The city of Shenzhen was established in 1979, and in a swift 36 years, this tiny border town of just over 30,000 people has grown into a modern metropolis. However, rapid urbanization has brought with it many challenges, including serious water crises in the form of stormwater pollution and flood risks.
The city is gearing up for an uncertain future ahead, and has established a flood control program called the “Shenzhen Water Strategy.” The four basic measures of the Strategy are: the protection of water resources, the recovery of water in the environment, the guarantee of water safety, and the enhancement of visible water. To complement this strategy, the city has also come up with “The Working Plan of Shenzhen’s Flood Control and Water Improvement (2015-2020),” influenced by the Sponge City concept as an important component for all future development.
The rapid growth in Shenzhen means that demand often outstrips supply. As a result, many water challenges now plague the city. It has been estimated that Shenzhen will face water shortages of 690 and 890 million cubic metres by 2020 and 2030 respectively.
Shenzhen is aware of these issues and is taking action, aiming to be an urban water leader among rapidly developing cities through the implementation of circular economy concepts and coordinating departments across the city.
Shenzhen has become one of the earliest adopters of the Sponge City concept, with the introduction of Low Impact Development (LID) in China. In 2004, the city began to implement concepts such as rainfall infiltration, retention, and storage in new construction projects.
In 2009, these commitments were strengthened and relevant polices were enacted to ensure resilient planning standards. The city chose the Guanming New District as the demonstration zone for all things sponge-related. Work across municipal government sectors has since been coordinated, harmonizing Shenzhen’s Water Strategy. Citizens are engaged through public hearings and knowledge sharing, and financing platforms have been created.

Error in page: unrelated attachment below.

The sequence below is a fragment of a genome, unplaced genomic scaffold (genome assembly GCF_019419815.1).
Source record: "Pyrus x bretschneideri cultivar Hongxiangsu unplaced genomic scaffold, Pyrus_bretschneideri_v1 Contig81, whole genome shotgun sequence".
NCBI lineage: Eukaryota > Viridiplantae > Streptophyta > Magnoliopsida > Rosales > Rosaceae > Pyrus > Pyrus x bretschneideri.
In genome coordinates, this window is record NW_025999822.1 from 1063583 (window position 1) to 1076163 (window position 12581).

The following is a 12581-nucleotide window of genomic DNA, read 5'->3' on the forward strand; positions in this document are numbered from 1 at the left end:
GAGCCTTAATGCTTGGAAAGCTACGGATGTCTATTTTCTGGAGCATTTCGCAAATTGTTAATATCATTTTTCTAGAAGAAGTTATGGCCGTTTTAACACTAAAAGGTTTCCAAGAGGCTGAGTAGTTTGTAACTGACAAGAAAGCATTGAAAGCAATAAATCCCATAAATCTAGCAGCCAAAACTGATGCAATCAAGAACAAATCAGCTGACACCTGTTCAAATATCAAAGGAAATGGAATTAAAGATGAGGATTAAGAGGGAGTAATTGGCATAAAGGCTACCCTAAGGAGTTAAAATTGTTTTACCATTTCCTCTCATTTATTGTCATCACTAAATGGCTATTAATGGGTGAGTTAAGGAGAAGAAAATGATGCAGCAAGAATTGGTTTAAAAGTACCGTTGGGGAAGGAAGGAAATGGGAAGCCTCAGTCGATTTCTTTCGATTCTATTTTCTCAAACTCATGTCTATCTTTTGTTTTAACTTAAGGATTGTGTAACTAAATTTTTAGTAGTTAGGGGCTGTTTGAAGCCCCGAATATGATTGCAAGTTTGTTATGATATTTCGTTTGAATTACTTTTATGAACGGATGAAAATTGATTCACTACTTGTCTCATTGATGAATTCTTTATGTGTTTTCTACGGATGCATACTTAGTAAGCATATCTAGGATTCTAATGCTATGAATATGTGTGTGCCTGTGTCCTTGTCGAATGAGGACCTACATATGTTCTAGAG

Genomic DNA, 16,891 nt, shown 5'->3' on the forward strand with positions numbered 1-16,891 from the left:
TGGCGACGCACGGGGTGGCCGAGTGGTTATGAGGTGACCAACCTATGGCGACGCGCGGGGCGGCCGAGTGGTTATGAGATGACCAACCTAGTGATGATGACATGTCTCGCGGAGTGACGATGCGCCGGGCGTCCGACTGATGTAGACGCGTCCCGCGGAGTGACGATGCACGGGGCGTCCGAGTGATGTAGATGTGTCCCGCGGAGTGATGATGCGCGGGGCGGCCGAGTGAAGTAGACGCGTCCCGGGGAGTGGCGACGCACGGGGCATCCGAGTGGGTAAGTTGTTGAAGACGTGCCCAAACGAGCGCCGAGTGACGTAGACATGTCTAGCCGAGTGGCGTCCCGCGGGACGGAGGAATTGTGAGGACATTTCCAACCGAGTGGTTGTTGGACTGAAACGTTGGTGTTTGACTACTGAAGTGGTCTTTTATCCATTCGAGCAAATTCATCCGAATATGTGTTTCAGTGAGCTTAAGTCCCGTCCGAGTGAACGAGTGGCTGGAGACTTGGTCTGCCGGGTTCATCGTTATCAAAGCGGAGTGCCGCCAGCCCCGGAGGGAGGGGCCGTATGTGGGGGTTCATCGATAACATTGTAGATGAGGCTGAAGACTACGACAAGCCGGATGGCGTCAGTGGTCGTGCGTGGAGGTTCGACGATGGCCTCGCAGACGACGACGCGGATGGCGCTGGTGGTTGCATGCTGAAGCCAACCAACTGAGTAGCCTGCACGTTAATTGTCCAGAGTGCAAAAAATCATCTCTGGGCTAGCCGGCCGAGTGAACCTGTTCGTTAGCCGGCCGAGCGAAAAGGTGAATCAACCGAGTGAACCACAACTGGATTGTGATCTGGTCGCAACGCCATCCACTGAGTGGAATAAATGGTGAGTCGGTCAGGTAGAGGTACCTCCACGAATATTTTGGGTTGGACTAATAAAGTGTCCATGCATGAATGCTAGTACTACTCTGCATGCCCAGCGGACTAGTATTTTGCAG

So what exactly has this demonstration area achieved? Guangming New Area has 26 LID projects within the new developments, residential and industrial areas, parks, and roads. For example, Guangming’s People’s Sports Center has been built with green roofs, rain gardens and pervious pavements, which have a capacity to capture more than 60% of annual rainfall. New roadways include sunken green spaces, permeable driveways, bicycle paths, and sidewalks. These adaptations will increase the drainage capacity and reduce runoff. As all of these projects and more are applied in the Guangming New Area, they can provide the adaptability and flexibility needed to gradually extend throughout the whole city.
Futian River is located in Shenzhen Futian District and runs through the central area of the city. Unprecedented urban development resulted in severe urban water pollution and damaged ecosystems within the basin. The City addressed this issue through sewage management and a combination of water reuse and wetland purification systems. Sewage collection and treatment capacities were improved with a collection rate of 100%. Today, the indicators of water quality have reached the surface water quality requirements, with improved urban liveability and ecosystems.
• Shenzhen Blueline Management Regulations
• Shenzhen Water Conservation Regulations
• Technical Specifications for Rainwater Utilization Engineering & Water Quality Standard of Reclaimed Water and Rainwater
• Nutrient recovery by sludge reuse
• Sponge City Construction
• Many projects concurrently aim to improve resilience as outlined in the Guangming New Area projects
• Low Impact Development (LID) facilities like rain gardens, wetlands, etc.
• Flood Control Standards
• Futian River improved liveability
• Shenzhen promotes environmental friendly materials for buildings
• Division of drinking water source protection areas
• New wetlands, green infrastructure and more reduce water pollution, as seen in the Futian River example
• Shenzhen Headquarters Office for flood control, drought, sea-level rise and typhoon preparedness
• Public hearings, online communication the environmental public interest litigation, etc.
• Water, urban planning, and landscape science experts working together
• The Urban Planning & Design Institute of Shenzhen (UPDIS). LID Research Centre
• Low Impact Development Research Centre with a crew of over 20 people, majoring in municipal engineering, environmental engineering, ecology, geographic information, urban planning, etc.
• Collaboration across sectors
• Leaders are clear on Sponge City Vision and taking action based on a strong vision
Latest opinions and insights relevant to the water sector